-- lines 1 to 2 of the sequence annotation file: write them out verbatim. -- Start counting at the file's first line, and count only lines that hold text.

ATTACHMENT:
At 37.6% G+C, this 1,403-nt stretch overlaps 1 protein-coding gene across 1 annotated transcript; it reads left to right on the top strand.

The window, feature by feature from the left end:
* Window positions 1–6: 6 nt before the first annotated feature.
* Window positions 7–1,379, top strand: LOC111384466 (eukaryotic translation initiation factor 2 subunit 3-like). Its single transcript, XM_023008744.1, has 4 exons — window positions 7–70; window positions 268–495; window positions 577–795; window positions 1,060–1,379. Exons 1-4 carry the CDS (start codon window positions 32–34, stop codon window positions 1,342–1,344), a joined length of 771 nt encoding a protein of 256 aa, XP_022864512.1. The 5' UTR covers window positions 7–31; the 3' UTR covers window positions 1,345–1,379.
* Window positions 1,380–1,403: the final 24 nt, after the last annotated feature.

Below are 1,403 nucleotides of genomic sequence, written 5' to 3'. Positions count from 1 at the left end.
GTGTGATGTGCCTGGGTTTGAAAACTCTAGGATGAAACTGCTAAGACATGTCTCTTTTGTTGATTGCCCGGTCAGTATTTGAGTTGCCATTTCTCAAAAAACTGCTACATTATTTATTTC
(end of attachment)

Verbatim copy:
At 37.6% G+C, this 1,403-nt stretch overlaps 1 protein-coding gene across 1 annotated transcript; it reads left to right on the top strand.

The window, feature by feature from the left end: